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Whatever happened to courtesy? 11 April 2013

Posted by uggclogs in Argentina, Life.
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I am astonished with the vitriolic outpouring that I have seen in the news and on the streets regarding the late Margaret Thatcher.

What I do understand is that she was a polarising person. Many people hated her and what she stood for. Many people felt that their lives were ruined and that she would not budge on issues, no matter what. She was a strong, determined woman (first female Prime Minister, nicknamed the Iron Lady by the Russians, etc.) who at times was hard-nosed and unrelenting.
Yet enough people agreed with her views to vote her into office. Several times. So love her or loathe her, she was in power because the majority of the people who voted in the UK at that time put her there.

From a neutral stand-point, I can see why someone would dislike her. She made decisions that weren’t popular, and she stood her ground against the mining unions. And the Argentinians. And others who disagreed with her.

But to sum it up, she served her people. She did what she thought was right for Britain. And you are perfectly entitled to disagree with all of that, and feel like she made Britain into a worse place. But I do not believe that anyone who becomes Prime Minister of Britain and is voted back on several occasions believes they are doing the wrong thing. They make the decisions they make because they believe they are right.

And honestly, all of this can be eulogised respectfully, fiercely, and powerfully, without resorting to pettiness. Resorting to chanting ‘Ding dong, the witch is dead’ and celebrating in the streets upon the news that she had passed away is low-brow and detestible. Bob Carr, the Foreign Minister of Australia, decided that her death was the perfect time to point out that she was also racist.

So I return to my headline – whatever happened to courtesy?

And no, I don’t want anyone to start waxing lyrical about the virtues of Margret Thatcher if they fundamentally and visciously disagreed with her throughout her life. If everything she stood for was repugnant to you, there is no need for crocodile tears.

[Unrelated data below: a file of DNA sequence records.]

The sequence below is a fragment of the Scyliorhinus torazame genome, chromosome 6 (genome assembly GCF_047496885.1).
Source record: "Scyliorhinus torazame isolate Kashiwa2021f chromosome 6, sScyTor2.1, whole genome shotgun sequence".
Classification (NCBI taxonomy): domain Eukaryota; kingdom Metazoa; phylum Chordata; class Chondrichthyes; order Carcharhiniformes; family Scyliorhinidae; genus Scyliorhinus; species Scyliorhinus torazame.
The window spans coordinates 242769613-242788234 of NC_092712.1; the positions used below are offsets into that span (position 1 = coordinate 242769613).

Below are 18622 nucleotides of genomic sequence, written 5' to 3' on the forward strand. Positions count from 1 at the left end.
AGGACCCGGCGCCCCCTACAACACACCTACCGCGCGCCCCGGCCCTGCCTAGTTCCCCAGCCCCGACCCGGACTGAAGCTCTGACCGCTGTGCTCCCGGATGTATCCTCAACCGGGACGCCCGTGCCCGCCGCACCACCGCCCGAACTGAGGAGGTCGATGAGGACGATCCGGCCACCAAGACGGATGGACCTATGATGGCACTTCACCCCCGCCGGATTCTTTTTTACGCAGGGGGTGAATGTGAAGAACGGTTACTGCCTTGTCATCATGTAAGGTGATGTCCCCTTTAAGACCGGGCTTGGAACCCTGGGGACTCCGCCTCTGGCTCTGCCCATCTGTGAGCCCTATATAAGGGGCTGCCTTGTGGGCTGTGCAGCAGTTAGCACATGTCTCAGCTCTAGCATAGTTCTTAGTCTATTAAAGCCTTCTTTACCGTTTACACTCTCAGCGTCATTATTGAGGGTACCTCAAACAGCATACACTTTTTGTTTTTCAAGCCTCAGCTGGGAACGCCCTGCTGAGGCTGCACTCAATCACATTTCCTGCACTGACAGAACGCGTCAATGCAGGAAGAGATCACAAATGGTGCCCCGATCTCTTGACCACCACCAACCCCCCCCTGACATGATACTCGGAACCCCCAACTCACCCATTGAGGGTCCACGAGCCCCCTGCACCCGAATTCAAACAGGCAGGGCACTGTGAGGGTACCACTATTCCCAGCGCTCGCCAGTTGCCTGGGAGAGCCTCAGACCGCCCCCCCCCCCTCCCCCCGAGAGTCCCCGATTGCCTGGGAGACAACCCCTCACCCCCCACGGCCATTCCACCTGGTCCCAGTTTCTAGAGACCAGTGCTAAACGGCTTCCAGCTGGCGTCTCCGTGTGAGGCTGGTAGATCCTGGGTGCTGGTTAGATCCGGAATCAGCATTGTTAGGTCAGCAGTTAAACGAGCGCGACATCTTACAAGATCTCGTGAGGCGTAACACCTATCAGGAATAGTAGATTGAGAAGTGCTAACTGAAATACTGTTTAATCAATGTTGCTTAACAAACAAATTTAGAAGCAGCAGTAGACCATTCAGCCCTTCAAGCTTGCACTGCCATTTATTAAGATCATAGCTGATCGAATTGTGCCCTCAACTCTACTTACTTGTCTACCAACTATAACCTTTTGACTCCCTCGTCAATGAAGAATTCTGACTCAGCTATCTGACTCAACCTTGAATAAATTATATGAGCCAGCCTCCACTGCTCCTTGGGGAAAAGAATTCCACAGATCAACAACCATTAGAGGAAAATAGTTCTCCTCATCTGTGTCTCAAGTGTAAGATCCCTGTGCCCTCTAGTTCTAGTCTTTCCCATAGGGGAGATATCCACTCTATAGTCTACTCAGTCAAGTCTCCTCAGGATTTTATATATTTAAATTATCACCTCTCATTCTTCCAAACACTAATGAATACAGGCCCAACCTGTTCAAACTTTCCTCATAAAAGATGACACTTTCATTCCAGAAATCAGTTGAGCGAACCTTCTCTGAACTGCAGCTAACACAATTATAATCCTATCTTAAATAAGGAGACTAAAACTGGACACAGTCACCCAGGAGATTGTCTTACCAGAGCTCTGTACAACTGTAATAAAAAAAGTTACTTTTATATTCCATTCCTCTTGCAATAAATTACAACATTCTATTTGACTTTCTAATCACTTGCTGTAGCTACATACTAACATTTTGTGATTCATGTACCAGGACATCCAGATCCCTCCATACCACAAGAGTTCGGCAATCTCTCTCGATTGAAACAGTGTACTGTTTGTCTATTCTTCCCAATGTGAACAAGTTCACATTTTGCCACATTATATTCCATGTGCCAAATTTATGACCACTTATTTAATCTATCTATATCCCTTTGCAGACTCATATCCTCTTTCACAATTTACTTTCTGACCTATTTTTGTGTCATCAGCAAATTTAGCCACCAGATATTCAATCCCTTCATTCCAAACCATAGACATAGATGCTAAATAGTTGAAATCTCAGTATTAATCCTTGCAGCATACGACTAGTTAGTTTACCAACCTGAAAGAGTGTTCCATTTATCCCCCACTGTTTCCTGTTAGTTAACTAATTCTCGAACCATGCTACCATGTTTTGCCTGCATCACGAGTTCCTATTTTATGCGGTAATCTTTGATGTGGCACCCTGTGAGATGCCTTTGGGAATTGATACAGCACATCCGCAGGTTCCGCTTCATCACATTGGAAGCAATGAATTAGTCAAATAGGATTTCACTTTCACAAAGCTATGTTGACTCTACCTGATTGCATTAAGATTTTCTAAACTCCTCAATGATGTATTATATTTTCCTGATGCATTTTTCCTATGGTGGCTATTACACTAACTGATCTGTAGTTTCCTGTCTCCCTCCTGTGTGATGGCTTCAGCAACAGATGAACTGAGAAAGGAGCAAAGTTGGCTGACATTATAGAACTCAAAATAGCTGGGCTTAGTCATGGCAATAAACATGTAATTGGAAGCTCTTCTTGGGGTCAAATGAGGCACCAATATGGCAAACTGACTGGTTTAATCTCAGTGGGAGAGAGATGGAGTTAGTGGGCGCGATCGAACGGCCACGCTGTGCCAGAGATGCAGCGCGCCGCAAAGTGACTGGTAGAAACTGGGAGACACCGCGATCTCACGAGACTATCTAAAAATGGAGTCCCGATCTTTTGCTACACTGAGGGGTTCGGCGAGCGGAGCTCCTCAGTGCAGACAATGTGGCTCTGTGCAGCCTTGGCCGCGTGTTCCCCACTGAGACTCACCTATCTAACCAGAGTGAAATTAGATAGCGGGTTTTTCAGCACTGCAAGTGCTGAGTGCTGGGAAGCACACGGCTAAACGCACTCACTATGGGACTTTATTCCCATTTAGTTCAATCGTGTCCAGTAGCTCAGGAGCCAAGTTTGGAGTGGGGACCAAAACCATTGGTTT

I am not claiming that no bad things should be said about the dead or that ‘if you don’t have anything good to say, say nothing at all’.

What I am saying is twofold. Firstly, the dead can no longer defend themselves, so your perfect opportunity to speak has come and gone.

Secondly, say what you want to say about the woman, say that you were (and still are, and always will be) opposed to her politics and who/what she represented. Say that you think the world would have been a better place if she had not come to power. But don’t dismiss that she had a profound impact on the world, on Britain, on Europe.

Don’t lower your opportunity to change the world into a better place by resorting to petty children songs. If you don’t agree with it, change it. Make your views heard. Talk with people. Listen to people. Get into politics to implement policy if you believe strongly enough.

At least she did.

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Comments»

1. Hielke - 11 April 2013

I agree completely. Lizeth and I were wondering whether we still lived in a civilised country! You simply don’t light a cigar or open a bottle just because you want to show you are happy someone you hated died!


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